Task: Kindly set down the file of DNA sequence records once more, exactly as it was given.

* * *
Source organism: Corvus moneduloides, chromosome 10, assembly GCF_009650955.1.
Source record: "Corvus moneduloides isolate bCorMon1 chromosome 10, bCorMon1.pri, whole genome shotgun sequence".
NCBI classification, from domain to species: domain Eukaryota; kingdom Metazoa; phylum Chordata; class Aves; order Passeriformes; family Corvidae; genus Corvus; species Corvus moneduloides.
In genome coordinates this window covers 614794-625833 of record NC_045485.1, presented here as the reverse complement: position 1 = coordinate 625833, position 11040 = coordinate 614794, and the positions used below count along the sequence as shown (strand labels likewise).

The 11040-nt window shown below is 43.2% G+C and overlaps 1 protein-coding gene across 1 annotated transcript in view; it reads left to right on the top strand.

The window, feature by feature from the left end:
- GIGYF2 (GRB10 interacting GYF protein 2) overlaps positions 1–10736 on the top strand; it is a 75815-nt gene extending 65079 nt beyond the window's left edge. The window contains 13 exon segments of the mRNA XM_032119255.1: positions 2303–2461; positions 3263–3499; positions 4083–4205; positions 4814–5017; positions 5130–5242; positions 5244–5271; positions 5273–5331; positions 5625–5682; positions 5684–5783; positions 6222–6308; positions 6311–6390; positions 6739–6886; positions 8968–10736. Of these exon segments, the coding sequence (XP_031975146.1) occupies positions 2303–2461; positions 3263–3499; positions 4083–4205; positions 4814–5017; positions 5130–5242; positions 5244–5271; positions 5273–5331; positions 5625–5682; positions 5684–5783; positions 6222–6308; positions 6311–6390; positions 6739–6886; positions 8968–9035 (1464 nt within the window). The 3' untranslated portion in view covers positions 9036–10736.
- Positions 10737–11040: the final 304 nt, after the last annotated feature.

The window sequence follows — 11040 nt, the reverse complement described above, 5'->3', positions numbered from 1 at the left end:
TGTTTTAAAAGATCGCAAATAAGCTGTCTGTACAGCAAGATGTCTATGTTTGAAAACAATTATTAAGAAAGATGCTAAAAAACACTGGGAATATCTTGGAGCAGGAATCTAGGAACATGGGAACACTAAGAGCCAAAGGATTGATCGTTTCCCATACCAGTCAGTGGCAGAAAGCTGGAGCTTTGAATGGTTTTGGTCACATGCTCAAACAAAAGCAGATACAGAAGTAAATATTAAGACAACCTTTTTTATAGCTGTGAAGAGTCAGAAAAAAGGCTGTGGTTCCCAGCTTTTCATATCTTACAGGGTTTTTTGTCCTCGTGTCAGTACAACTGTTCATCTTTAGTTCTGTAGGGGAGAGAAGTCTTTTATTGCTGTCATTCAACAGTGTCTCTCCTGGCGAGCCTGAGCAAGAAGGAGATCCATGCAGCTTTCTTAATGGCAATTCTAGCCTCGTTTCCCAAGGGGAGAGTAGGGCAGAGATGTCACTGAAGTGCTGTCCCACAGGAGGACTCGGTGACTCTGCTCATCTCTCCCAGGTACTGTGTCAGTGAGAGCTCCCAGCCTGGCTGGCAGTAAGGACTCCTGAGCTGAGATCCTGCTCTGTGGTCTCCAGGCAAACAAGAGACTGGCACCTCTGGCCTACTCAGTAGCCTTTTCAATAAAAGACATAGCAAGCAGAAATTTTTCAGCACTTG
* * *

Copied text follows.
Source organism: Corvus moneduloides, chromosome 10, assembly GCF_009650955.1.
Source record: "Corvus moneduloides isolate bCorMon1 chromosome 10, bCorMon1.pri, whole genome shotgun sequence".
NCBI classification, from domain to species: domain Eukaryota; kingdom Metazoa; phylum Chordata; class Aves; order Passeriformes; family Corvidae; genus Corvus; species Corvus moneduloides.
In genome coordinates this window covers 614794-625833 of record NC_045485.1, presented here as the reverse complement: position 1 = coordinate 625833, position 11040 = coordinate 614794, and the positions used below count along the sequence as shown (strand labels likewise).

The 11040-nt window shown below is 43.2% G+C and overlaps 1 protein-coding gene across 1 annotated transcript in view; it reads left to right on the top strand.

The window, feature by feature from the left end:
- GIGYF2 (GRB10 interacting GYF protein 2) overlaps positions 1–10736 on the top strand; it is a 75815-nt gene extending 65079 nt beyond the window's left edge. The window contains 13 exon segments of the mRNA XM_032119255.1: positions 2303–2461; positions 3263–3499; positions 4083–4205; positions 4814–5017; positions 5130–5242; positions 5244–5271; positions 5273–5331; positions 5625–5682; positions 5684–5783; positions 6222–6308; positions 6311–6390; positions 6739–6886; positions 8968–10736. Of these exon segments, the coding sequence (XP_031975146.1) occupies positions 2303–2461; positions 3263–3499; positions 4083–4205; positions 4814–5017; positions 5130–5242; positions 5244–5271; positions 5273–5331; positions 5625–5682; positions 5684–5783; positions 6222–6308; positions 6311–6390; positions 6739–6886; positions 8968–9035 (1464 nt within the window). The 3' untranslated portion in view covers positions 9036–10736.
- Positions 10737–11040: the final 304 nt, after the last annotated feature.

The window sequence follows — 11040 nt, the reverse complement described above, 5'->3', positions numbered from 1 at the left end:
TGTTTTAAAAGATCGCAAATAAGCTGTCTGTACAGCAAGATGTCTATGTTTGAAAACAATTATTAAGAAAGATGCTAAAAAACACTGGGAATATCTTGGAGCAGGAATCTAGGAACATGGGAACACTAAGAGCCAAAGGATTGATCGTTTCCCATACCAGTCAGTGGCAGAAAGCTGGAGCTTTGAATGGTTTTGGTCACATGCTCAAACAAAAGCAGATACAGAAGTAAATATTAAGACAACCTTTTTTATAGCTGTGAAGAGTCAGAAAAAAGGCTGTGGTTCCCAGCTTTTCATATCTTACAGGGTTTTTTGTCCTCGTGTCAGTACAACTGTTCATCTTTAGTTCTGTAGGGGAGAGAAGTCTTTTATTGCTGTCATTCAACAGTGTCTCTCCTGGCGAGCCTGAGCAAGAAGGAGATCCATGCAGCTTTCTTAATGGCAATTCTAGCCTCGTTTCCCAAGGGGAGAGTAGGGCAGAGATGTCACTGAAGTGCTGTCCCACAGGAGGACTCGGTGACTCTGCTCATCTCTCCCAGGTACTGTGTCAGTGAGAGCTCCCAGCCTGGCTGGCAGTAAGGACTCCTGAGCTGAGATCCTGCTCTGTGGTCTCCAGGCAAACAAGAGACTGGCACCTCTGGCCTACTCAGTAGCCTTTTCAATAAAAGACATAGCAAGCAGAAATTTTTCAGCACTTG